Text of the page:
Being a Better Writer: Chekhov’s Armory

Welcome back readers, to another installment of Being a Better Writer! This week, I’m picking up right where I left off from last week’s discussion on Chekhov’s Guns, and moving on to another type of … Well, I guess we could call it a foreshadowing tool? Preparatory Plot Device set-up? Honestly, I’m not certain there’s an official name for this kind of thing past “Chekhov’s Armory,” but foreshadowing tool does work, though in the short term.

But that’s me getting distracted by terms, which few of us are here for. We’re here for Chekhov’s Armory, which I’m going to point out right now, Anton Chekhov did not invent. Rather, it’s simply the name that has become attached to the concept given its growth out of Chekhov’s Gun.

But again, getting sidetracked. So let’s dive right in. What is Chekhov’s Armory?

Well, to answer that question, I’m actually going to show you a youtube video. Hopefully you’re at a location where you can watch it, because this is one of those cases where showing you what something is and then talking about it will be far more effective than simply trying to explain it first. The video in question? The famous “Flying Wing Fight” from Indiana Jones and the Raiders of the Lost Ark. If you haven’t seen this film, rectify this ASAPRaiders is one of the most famous films in cinema, and it’s not hard to see why once you’ve seen it.

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Being a Better Writer: Chekhov’s Gun

Welcome back readers! Guess who had a real breakfast yesterday morning? If you guessed me, that’s correct. If you’re wondering why that’s significant, all I feel I need to do is point you at the title of my last post, the self-explanatory Flu.

Yup. The latter half of this last week was fun. And compared to that, being able to have real food is absolutely wonderful.

On another note, you know what else is wonderful? Seeing the first reviews and feedback start to trickle in for Shadow of an Empire. It’s official: Shadow of an Empire is an awesome, gripping read, and people love it! This also marks the first time I’ve ever had people contact me over Twitter to tell me how much they loved the book—right on! If you’ve not gotten started on Shadow of an Empire yet … well, what’s the hold up? Click that book cover on the right and get going! Knife-fights, horseback chases, shootouts, and more await!

Grabbed your copy? Good. Now that you’ve done that, we can move onto today’s topic: Chekhov’s Gun.

I’m pretty sure you’ve heard of this one. Chekhov’s gun is one of the more universally known writing rules. Named not for Chekhov of Star Trek fame but rather for a book on writing advice by one Anton Chekhov, Chekhov’s Gun has become an almost universal law across fiction. It’s simple, easy to remember, and most of all, works. Writing a story? Keeping Chekhov’s Gun in mind will not only help you keep track of important narrative objects, but also trim out unneeded descriptive elements and clutter. Not bad for a straightforward, easy to remember quote.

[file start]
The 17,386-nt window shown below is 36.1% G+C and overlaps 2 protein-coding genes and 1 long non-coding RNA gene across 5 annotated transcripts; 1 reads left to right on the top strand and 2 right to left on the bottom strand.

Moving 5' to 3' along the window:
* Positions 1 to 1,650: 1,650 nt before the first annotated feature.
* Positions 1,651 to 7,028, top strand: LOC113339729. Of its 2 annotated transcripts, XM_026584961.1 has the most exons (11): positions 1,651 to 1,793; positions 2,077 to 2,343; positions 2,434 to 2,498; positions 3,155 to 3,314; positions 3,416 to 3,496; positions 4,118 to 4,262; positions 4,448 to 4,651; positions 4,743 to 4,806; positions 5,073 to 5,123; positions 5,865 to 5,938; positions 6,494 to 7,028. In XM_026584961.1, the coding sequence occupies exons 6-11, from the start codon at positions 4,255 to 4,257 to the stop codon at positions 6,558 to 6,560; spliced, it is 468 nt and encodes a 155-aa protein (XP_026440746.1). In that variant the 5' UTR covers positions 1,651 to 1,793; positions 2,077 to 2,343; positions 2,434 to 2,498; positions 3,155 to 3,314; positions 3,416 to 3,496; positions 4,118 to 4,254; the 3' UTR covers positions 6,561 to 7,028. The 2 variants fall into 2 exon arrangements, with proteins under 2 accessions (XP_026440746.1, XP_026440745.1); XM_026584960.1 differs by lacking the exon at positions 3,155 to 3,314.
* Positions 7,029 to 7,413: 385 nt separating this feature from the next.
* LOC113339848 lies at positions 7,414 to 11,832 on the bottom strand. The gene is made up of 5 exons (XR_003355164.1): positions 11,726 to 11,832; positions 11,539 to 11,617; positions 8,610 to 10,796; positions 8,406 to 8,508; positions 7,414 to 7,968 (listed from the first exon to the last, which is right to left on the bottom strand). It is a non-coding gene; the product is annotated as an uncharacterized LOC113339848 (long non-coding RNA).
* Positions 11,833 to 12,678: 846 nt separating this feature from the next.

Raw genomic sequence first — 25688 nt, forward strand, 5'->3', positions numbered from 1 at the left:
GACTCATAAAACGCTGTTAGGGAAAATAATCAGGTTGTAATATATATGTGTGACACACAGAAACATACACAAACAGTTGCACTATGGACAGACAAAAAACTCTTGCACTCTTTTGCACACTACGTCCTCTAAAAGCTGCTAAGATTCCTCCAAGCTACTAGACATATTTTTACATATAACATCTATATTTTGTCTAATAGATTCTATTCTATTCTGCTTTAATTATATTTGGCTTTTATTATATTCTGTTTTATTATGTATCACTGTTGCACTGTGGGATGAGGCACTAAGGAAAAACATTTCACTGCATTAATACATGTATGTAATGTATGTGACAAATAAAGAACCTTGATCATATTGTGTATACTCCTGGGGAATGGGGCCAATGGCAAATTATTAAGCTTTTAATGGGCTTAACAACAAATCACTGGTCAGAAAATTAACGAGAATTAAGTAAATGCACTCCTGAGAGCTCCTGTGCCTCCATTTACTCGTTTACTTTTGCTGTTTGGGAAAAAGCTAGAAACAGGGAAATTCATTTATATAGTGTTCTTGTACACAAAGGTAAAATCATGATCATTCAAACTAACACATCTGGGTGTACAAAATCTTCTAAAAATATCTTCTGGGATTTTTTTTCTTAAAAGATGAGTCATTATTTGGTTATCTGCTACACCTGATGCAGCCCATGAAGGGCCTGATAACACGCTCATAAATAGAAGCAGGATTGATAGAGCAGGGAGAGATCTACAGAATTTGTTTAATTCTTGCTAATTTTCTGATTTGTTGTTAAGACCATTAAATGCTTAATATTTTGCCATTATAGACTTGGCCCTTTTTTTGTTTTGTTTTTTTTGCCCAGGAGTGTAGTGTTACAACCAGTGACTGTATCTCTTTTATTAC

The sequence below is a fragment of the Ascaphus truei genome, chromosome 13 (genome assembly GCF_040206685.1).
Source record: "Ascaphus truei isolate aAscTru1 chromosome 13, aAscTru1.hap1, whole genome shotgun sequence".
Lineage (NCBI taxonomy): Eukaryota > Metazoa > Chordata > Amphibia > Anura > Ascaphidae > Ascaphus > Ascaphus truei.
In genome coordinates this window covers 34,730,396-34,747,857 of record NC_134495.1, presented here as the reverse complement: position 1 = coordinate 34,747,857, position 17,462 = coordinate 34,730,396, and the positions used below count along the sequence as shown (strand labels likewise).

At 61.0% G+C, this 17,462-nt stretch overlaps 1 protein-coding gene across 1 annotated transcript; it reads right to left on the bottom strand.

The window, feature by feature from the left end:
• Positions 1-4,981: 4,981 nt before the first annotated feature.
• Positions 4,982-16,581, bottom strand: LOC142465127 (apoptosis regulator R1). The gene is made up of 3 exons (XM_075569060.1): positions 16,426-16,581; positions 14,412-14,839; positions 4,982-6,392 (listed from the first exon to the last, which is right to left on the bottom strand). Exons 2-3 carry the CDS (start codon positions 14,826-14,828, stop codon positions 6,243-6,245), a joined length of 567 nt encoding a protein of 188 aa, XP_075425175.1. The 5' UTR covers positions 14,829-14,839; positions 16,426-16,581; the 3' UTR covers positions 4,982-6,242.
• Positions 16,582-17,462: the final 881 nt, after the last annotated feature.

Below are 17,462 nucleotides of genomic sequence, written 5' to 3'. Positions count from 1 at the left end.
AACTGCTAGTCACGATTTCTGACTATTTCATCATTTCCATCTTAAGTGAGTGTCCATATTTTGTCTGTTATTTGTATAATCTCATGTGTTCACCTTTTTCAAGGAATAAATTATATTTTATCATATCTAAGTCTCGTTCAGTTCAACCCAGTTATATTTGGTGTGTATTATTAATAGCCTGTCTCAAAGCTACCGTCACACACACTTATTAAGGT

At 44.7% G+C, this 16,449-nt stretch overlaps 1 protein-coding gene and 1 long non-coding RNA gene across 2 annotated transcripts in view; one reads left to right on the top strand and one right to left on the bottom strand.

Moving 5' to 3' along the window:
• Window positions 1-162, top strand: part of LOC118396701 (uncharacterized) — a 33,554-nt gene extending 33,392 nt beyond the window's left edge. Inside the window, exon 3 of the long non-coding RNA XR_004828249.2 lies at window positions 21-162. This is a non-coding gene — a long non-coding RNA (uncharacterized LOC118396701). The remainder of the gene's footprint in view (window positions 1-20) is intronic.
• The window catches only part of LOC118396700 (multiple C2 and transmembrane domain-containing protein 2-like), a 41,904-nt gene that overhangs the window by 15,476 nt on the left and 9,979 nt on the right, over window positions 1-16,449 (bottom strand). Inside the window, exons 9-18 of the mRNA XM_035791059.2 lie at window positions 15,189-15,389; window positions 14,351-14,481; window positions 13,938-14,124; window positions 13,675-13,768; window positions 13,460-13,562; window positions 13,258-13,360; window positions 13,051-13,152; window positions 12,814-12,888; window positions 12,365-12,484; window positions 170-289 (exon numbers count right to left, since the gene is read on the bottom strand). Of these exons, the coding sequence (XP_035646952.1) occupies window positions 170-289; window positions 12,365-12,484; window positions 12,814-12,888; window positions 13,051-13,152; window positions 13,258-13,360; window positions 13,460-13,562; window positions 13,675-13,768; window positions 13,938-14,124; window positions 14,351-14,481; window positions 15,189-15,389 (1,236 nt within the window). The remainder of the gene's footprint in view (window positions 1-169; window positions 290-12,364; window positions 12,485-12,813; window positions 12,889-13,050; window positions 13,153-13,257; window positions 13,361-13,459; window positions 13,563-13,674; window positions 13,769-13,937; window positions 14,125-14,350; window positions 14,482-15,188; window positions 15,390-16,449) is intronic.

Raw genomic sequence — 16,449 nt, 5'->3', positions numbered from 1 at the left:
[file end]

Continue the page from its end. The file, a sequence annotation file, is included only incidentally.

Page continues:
Now, at this point those of you who can paraphrase the rule off-hand are probably already jumping ahead, but those of you who cannot, and are either new to the rule or inexperienced with it may be wondering exactly what it is or how pulls this off. So, as we start our discussion of Chekhov’s Gun, let’s revisit the rule itself. Like I said, it’s pretty simple, and easy to remember. You ready? Here goes:

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Being a Better Writer: The Heavy Hand of the Writer

So … I picked that title because it looked and read better than my other alternatives. One of which was “The Heavy Hand of Whatever” which really didn’t inspire a lot of confidence. Another was the several knit-together topics that this post was to cover … which would leave you, readers, with a giant string to look at. Then the last was a giant string (______) in place of “the Writer.”

Oh, right, before I dive into things don’t forget: April 19th is a one day sale of all my works in honor of my birthday! That is one day away! Or possibly less … or maybe even in the past, depending on when you read this post. Hopefully you read it in time. Part of the goal I’m going for is for everyone who’s enjoyed one of my books to share their favorite somehow while the sale is on, so get ready! You can check this post for a quick reminder of all the sales. Got it? Good!

So, back to the mysterious topic at hand. This is one of those posts that was actually inspired by a book that I’m currently forcing my way through. Yes, forcing … It’s not a very good book. But, since what’s causing me to not enjoy it is an easily identifiable flaw, or rather a series of them … My mind immediately turned to this blog and started putting together a blog post. A blog post I knew would be written late, since I had work today, and I have family visiting tomorrow.

So … here’s the biggest problem with this book I’m trying to shove through (which, if you’re wondering where it came from, originated at my local library as my random pick of “Let’s try this”). Okay, second biggest problem next to its plot being ripped off pretty much wholesale from any generic book or film that has a Skynet plot. And this problem is … Crud, I barely know where to start. Technically, it’s a lot of problems all wrapped up under one giant umbrella, each one feeding off of one another to create a morass of issues. But at it’s core?

The book is extremely heavy-handed in it’s approach to, well, everything from the plot to the theme.

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